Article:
The US dollar has been the star performer in the currency markets this year, gaining solidly against all the major currency but some are beginning to predict that the party may be about to end and the damage could last for many years.
Since the start of the year, the Greenback has been on the up, reversing its fortunes from the previous year as the US economy gathered momentum but the gains may have had more to do with weaker economies in Europe and China rather than strength in the American economy
"In terms of why didn't the dollar keep on falling this year, it's not so much that the U.S. sped up so much more than expected, it's that the rest of the world slowed down," said David Kelly, from JP Morgan
"Looking to next year, we know that the US is going to slow down to the rest of the pack." He added.
If "the economy just slides down to 2 per cent growth and then maintains it, then that's a scenario in which the dollar could fall for multiple years, But if there's some shock that pushes the US into recession, causing another global crisis, then if it's bad enough, then people might fly to the dollar as a flight to safety." Mr Kelly added.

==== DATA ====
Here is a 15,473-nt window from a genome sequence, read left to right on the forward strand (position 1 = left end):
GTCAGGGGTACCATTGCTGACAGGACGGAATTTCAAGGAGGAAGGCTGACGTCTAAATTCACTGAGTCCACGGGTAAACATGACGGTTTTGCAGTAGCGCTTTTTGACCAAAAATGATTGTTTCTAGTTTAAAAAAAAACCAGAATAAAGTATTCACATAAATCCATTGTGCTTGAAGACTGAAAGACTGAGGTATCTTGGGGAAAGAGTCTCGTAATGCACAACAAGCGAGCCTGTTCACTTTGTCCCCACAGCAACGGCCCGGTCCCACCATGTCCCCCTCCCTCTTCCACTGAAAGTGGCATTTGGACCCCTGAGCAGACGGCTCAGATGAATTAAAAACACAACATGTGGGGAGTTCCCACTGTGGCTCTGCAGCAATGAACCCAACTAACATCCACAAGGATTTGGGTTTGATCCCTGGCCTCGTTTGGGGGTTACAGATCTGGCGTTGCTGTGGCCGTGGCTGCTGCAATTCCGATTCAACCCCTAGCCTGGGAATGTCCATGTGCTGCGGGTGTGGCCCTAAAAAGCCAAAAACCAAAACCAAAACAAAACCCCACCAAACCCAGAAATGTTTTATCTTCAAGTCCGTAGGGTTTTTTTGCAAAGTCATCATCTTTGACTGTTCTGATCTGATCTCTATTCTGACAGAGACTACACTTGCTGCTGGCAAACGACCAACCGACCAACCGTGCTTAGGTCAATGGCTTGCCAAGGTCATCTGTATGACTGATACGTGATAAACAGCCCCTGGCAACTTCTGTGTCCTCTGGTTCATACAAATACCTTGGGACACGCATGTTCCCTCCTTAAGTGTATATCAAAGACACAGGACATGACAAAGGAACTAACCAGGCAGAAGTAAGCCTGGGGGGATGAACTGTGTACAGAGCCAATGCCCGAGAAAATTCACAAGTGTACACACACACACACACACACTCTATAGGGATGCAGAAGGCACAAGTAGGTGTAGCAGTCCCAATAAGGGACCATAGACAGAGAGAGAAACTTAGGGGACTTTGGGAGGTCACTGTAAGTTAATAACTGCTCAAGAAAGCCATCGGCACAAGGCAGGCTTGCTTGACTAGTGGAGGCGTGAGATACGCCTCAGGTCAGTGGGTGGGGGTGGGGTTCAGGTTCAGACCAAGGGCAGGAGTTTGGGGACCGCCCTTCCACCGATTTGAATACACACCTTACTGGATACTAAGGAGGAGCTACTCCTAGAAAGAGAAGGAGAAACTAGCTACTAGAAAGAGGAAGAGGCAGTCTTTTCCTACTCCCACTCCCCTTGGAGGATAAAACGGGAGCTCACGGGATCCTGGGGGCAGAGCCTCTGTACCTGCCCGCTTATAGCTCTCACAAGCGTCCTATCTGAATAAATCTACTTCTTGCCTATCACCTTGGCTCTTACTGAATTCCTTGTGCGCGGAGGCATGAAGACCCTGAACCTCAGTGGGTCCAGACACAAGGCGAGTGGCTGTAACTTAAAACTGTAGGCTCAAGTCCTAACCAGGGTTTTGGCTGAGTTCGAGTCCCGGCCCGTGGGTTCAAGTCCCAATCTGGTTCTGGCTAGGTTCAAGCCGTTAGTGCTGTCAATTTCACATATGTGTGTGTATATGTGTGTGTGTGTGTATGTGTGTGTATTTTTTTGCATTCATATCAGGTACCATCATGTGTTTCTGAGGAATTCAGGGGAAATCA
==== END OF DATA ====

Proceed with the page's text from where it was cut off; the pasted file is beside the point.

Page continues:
The reason the dollar may cease to grow is the rising expectations that the US Federal Reserve will halt there rate hiking cycle sometime next year which is much earlier that first predicted and with multiple rate hikes already priced into the dollar, the chances of a substantial fall are very realistic.
"Ultimately, the trajectory is for a downward move in the dollar over a multi-year period," said Gabriela Santos, also from JP Morgan
"In the second half of next year, if the Fed did indeed pause, if the US economy were decelerating, if the rest of the world stabilized or improved a little bit, you could see how the dollar could fall." He added.
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